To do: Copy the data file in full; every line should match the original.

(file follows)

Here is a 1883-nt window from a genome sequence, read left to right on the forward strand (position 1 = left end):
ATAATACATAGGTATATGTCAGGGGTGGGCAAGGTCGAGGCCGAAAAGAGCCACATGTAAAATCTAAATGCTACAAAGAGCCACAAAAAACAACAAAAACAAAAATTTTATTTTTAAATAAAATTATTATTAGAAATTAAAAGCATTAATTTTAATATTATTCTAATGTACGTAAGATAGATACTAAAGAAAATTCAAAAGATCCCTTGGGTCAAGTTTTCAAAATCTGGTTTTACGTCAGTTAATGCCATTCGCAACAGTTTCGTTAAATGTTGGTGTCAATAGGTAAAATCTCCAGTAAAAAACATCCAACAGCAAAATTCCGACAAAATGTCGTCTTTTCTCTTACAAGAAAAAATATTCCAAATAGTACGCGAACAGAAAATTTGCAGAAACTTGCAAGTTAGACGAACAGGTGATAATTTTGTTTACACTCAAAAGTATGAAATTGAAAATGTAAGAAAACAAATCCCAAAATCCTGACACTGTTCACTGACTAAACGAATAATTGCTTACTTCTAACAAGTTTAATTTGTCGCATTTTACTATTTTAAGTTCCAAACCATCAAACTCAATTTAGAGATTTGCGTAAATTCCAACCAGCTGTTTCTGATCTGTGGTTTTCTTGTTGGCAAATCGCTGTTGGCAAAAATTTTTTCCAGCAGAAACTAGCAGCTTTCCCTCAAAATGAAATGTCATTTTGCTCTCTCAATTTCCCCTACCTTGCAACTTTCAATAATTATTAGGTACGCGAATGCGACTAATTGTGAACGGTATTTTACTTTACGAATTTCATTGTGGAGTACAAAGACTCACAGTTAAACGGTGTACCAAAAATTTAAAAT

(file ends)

Here is a 1883-nt window from a genome sequence, read left to right on the forward strand (position 1 = left end):
ATAATACATAGGTATATGTCAGGGGTGGGCAAGGTCGAGGCCGAAAAGAGCCACATGTAAAATCTAAATGCTACAAAGAGCCACAAAAAACAACAAAAACAAAAATTTTATTTTTAAATAAAATTATTATTAGAAATTAAAAGCATTAATTTTAATATTATTCTAATGTACGTAAGATAGATACTAAAGAAAATTCAAAAGATCCCTTGGGTCAAGTTTTCAAAATCTGGTTTTACGTCAGTTAATGCCATTCGCAACAGTTTCGTTAAATGTTGGTGTCAATAGGTAAAATCTCCAGTAAAAAACATCCAACAGCAAAATTCCGACAAAATGTCGTCTTTTCTCTTACAAGAAAAAATATTCCAAATAGTACGCGAACAGAAAATTTGCAGAAACTTGCAAGTTAGACGAACAGGTGATAATTTTGTTTACACTCAAAAGTATGAAATTGAAAATGTAAGAAAACAAATCCCAAAATCCTGACACTGTTCACTGACTAAACGAATAATTGCTTACTTCTAACAAGTTTAATTTGTCGCATTTTACTATTTTAAGTTCCAAACCATCAAACTCAATTTAGAGATTTGCGTAAATTCCAACCAGCTGTTTCTGATCTGTGGTTTTCTTGTTGGCAAATCGCTGTTGGCAAAAATTTTTTCCAGCAGAAACTAGCAGCTTTCCCTCAAAATGAAATGTCATTTTGCTCTCTCAATTTCCCCTACCTTGCAACTTTCAATAATTATTAGGTACGCGAATGCGACTAATTGTGAACGGTATTTTACTTTACGAATTTCATTGTGGAGTACAAAGACTCACAGTTAAACGGTGTACCAAAAATTTAAAAT